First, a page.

This debate has been raging for decades, if not longer. The interesting thing is that you can usually guess which side people are going to be on: it doesn’t depend so much on the scientific evidence (which is conflicting) but on their underlying beliefs and vested interests. The gay lobbyists will usually insist that homosexuality is something that people are invariably born with, and it’s easy to understand why: if something is genetic, that usually implies that you have no choice in the matter, that nothing can be done about it and that it should therefore be accepted as ‘normal for you’. But if it’s not determined before birth, then the situation can be interpreted very differently. It implies either that it’s your personal choice or that it’s the result of something that happened to you during childhood. And two consequences follow. Firstly, you can look around for someone to blame – either the gay person themselves (for making the ‘wrong’ choice) or maybe their parents (for not doing their job properly). Secondly, if sexual orientation is not genetically fixed, then what can be changed in one direction can (potentially at least) be changed back. So this is the viewpoint usually taken by those people who believe that homosexuality is either a disease or a sin.
But the fact is, we don’t actually know what causes someone to be homosexual. Despite a lot of research, nobody has yet discovered a ‘gay gene’; it isn’t as simple as that, and there are probably many different factors involved. Nor are all gay people the same; for a significant proportion, childhood experiences (such as sexual abuse) may well have played a part in determining their sexual orientation, but we shouldn’t assume that it must therefore be the same for all. The most important thing for the rest of us to realise is that for the vast majority, homosexuality is not a choice. Whether it’s inborn, or the result of something happening in childhood, or a combination of both, makes no difference: they are what they are, they have always felt that way, and they can’t (of themselves) do anything to change it.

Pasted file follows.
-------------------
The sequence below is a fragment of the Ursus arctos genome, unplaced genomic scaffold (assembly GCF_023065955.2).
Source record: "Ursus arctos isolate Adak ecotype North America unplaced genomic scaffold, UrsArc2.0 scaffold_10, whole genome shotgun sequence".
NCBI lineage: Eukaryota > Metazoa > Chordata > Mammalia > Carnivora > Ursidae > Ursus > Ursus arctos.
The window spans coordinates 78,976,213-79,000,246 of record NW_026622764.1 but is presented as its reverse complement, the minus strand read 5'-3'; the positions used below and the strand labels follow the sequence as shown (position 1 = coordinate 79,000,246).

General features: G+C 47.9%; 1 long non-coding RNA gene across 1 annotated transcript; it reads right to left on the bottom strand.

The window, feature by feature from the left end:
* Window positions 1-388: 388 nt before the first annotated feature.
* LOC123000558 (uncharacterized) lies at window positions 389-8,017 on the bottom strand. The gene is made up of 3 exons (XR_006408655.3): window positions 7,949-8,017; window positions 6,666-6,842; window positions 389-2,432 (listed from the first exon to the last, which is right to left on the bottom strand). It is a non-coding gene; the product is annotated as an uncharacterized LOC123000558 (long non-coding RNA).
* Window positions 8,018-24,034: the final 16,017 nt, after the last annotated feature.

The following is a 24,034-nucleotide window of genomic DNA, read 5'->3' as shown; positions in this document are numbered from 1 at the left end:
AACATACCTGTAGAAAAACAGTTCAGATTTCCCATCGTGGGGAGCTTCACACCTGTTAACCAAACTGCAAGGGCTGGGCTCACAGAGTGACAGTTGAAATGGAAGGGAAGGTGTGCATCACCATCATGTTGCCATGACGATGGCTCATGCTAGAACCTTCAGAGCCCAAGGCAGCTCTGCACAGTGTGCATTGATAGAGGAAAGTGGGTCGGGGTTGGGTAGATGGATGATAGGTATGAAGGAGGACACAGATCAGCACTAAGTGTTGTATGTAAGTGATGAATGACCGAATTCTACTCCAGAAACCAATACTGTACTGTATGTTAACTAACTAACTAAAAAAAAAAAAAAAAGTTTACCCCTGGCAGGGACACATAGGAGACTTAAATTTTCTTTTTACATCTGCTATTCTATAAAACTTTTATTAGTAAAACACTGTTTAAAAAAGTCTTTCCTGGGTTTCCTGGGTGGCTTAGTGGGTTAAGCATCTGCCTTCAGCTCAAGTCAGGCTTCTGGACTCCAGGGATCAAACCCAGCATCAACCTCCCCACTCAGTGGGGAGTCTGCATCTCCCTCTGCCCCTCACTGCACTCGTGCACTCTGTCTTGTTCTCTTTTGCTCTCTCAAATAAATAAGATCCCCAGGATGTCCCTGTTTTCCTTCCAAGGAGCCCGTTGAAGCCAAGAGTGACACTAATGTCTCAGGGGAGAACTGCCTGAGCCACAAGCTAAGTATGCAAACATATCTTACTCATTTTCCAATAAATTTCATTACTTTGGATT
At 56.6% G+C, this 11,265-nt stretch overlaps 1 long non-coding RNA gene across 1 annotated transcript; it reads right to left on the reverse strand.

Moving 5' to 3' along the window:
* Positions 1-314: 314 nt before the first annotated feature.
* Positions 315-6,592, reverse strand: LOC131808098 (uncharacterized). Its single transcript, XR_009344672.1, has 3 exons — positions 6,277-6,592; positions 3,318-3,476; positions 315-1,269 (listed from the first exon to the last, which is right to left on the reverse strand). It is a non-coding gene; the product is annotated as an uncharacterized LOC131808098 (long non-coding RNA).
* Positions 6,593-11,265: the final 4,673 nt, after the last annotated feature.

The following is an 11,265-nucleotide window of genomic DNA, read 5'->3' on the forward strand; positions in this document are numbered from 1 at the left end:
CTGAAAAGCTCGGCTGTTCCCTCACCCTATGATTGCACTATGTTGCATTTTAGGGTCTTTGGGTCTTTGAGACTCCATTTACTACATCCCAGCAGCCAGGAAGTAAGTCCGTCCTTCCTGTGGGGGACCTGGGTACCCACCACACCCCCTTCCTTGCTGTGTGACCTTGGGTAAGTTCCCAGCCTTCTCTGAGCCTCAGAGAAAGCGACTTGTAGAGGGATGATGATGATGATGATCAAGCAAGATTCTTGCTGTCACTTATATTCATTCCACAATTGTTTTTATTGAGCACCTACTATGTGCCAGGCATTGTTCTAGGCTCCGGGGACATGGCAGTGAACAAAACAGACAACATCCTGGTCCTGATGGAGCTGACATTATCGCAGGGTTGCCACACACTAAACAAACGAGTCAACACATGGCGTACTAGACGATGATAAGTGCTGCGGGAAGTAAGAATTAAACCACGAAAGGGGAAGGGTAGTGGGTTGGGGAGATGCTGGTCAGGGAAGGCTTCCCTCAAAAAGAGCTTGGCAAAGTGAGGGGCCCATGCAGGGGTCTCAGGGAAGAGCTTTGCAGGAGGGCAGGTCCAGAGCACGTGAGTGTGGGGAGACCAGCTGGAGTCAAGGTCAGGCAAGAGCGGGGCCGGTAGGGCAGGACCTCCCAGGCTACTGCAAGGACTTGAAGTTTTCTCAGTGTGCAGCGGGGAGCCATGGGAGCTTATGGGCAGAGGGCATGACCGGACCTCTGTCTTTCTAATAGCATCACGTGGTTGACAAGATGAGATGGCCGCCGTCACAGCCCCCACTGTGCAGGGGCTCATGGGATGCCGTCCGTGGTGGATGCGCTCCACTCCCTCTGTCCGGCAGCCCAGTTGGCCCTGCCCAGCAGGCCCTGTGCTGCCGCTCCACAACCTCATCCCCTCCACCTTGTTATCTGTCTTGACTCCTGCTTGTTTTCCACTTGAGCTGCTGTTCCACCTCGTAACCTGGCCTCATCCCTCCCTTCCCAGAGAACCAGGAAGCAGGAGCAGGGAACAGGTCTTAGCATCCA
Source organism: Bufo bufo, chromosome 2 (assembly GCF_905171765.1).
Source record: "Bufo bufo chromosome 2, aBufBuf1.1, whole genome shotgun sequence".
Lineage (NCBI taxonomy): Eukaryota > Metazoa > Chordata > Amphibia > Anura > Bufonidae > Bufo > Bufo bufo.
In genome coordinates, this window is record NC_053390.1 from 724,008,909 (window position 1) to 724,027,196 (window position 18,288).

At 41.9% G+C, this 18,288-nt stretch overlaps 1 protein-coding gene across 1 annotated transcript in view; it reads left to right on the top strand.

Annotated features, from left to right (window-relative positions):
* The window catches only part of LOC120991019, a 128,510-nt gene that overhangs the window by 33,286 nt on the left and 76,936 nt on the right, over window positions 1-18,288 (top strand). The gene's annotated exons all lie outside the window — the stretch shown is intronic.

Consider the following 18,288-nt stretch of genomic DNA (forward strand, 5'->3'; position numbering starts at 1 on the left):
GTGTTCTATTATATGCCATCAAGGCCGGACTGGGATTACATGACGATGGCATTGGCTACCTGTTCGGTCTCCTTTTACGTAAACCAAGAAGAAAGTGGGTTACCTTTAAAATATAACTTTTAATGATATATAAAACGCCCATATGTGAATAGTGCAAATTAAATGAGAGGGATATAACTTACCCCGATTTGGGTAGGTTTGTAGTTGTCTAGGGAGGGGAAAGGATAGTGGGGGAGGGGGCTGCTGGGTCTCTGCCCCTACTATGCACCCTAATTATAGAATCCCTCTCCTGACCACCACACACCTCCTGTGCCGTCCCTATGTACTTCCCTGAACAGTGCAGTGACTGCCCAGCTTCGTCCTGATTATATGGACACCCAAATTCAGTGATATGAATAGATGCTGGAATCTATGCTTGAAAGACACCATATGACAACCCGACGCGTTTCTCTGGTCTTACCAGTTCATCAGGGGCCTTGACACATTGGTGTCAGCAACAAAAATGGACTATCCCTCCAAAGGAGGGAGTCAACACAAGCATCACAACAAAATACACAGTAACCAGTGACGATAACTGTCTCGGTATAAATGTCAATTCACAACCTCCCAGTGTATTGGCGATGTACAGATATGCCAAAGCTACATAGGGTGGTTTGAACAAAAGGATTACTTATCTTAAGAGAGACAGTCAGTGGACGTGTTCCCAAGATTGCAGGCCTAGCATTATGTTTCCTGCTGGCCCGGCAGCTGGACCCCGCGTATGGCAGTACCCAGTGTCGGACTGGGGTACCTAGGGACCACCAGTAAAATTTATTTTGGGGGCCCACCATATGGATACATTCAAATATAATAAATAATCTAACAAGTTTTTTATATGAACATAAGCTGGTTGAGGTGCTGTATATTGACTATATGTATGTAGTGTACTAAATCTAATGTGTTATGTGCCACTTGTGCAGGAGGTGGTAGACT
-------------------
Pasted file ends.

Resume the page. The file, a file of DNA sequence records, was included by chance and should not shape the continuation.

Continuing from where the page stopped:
Now Christians would say that all such things, whether caused by nature or nurture, are in some way a consequence of the Fall – the human race’s initial rebellion against God. God’s original intention, which we find in the early chapters of Genesis, was for human beings to form permanent, exclusive, heterosexual partnerships – what we now call marriage. This passage was the basis for Jesus’ tough teaching on marriage and divorce (Matthew 19:3-12). Any other kind of sexual relationship – casual, extramarital, or homosexual – is outside of God’s blueprint. But because the human race alienated itself from God, we now all find it difficult to live according to His blueprint, and some of us find it very difficult indeed. In our current culture, lifelong monogamy is out of fashion, while natural self-expression in sexual matters is not only very much encouraged but even claimed to be an essential need! There is thus a major culture clash between Christian teaching and the rest of society.
So what is the Church meant to do? Should we re-assess our ethics in the light of the modern understanding of human sexuality, and adopt the values of the world around us? Actually, this is not a new question, and the Bible is quite clear on the subject: Christians are meant to be different from the rest of the world, and sexual behaviour is one area in which the differences should be (and have always been) very obvious. So the most important thing for us to remember is that it’s not how we came to have our sexual orientation that matters, but what we do with it – and that applies to heterosexuals as much as to homosexuals. Adultery gets many more mentions in Scripture than homosexual sex.